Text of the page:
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U.S. Vows to Oppose Arms Sales to Tehran

May 07, 1987|Associated Press

WASHINGTON — Secretary of State George P. Shultz assured an Arab League delegation today the United States is now determined to block weapons purchases by Iran and to support a U.N. Security Council drive for a negotiated resolution of the Persian Gulf War.

"Unfortunately," Shultz said, "Iran has not seen fit to join such negotiations. Therefore we must continue our efforts--as we have for many years--to deny arms to Iran since it is those arms they use for the war."

The delegation, sent from Arab League headquarters in Tunis, Tunisia, was led by Abdul-Karim Iryani, the deputy prime minister and foreign minister of North Yemen.

He and two other delegates will call on President Reagan at the White House on Friday as the Administration makes a concerted effort to convince the Arab world that delivering U.S. weapons to Iran--in hopes of gaining freedom for hostages in Lebanon--was a shift in U.S. policy that has been reversed.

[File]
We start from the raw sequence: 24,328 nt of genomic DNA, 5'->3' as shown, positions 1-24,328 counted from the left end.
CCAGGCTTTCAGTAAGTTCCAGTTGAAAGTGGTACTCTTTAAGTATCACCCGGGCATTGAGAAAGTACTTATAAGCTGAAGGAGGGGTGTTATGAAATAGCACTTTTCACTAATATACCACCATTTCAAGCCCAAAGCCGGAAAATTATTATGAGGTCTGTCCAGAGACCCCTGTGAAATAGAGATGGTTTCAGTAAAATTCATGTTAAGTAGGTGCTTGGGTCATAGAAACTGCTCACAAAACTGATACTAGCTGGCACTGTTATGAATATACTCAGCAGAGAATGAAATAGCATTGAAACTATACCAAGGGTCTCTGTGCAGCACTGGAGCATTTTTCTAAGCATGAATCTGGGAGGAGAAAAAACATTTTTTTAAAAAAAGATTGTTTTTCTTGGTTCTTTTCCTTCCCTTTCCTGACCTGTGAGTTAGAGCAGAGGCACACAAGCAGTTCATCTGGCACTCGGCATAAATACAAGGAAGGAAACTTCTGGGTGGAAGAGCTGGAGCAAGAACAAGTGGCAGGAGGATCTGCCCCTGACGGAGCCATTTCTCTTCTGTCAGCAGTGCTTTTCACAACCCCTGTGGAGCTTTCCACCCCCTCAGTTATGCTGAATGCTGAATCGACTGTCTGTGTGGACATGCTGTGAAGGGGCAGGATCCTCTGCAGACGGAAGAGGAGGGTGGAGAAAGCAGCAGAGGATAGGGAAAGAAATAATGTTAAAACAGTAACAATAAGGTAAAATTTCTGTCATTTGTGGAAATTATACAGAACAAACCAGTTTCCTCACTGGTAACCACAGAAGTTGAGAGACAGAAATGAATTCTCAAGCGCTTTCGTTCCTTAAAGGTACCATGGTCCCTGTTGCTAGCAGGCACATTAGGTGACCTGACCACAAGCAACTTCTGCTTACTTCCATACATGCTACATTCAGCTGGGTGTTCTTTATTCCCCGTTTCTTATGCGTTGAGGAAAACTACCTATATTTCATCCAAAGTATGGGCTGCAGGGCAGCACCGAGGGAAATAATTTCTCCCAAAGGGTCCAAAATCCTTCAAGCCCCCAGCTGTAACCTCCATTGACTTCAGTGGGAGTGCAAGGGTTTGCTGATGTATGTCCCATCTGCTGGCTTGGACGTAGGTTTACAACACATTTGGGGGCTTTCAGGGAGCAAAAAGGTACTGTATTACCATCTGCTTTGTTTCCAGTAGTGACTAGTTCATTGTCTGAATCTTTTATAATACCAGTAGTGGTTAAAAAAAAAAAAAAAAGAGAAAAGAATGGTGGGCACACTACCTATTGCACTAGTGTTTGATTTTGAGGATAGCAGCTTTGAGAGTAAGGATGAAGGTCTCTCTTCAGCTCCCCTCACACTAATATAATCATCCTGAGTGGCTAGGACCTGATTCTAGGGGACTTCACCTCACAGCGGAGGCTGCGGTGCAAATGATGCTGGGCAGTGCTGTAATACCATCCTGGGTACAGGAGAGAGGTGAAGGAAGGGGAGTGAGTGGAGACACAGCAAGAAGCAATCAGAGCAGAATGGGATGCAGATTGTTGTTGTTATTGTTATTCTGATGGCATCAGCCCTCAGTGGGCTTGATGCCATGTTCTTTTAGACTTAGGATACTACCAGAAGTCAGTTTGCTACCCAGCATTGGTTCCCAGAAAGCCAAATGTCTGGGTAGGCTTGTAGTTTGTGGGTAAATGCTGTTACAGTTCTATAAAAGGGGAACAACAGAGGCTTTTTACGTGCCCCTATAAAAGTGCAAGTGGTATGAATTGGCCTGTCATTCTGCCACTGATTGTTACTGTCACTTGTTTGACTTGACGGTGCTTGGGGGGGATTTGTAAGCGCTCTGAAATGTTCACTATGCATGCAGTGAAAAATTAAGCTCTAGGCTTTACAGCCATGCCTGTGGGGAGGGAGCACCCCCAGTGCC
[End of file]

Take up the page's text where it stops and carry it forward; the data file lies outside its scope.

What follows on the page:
Reagan Approved Sale

Reagan secretly approved the sale, over Shultz's objections, despite a publicly stated drive by the United States, called Operation Staunch, to deter other countries from providing arms to Iran.

Most of the Arab countries--Syria is a notable exception--are assisting Iraq in its 6 1/2-year war with Iran.

Reagan this week sent Assistant Secretary of State Richard W. Murphy to Iraq to explain the secret U.S. deals with Tehran and to assure Saudi Arabia and other countries in the Persian Gulf that the United States is determined to secure their oil shipments through the Strait of Hormuz.

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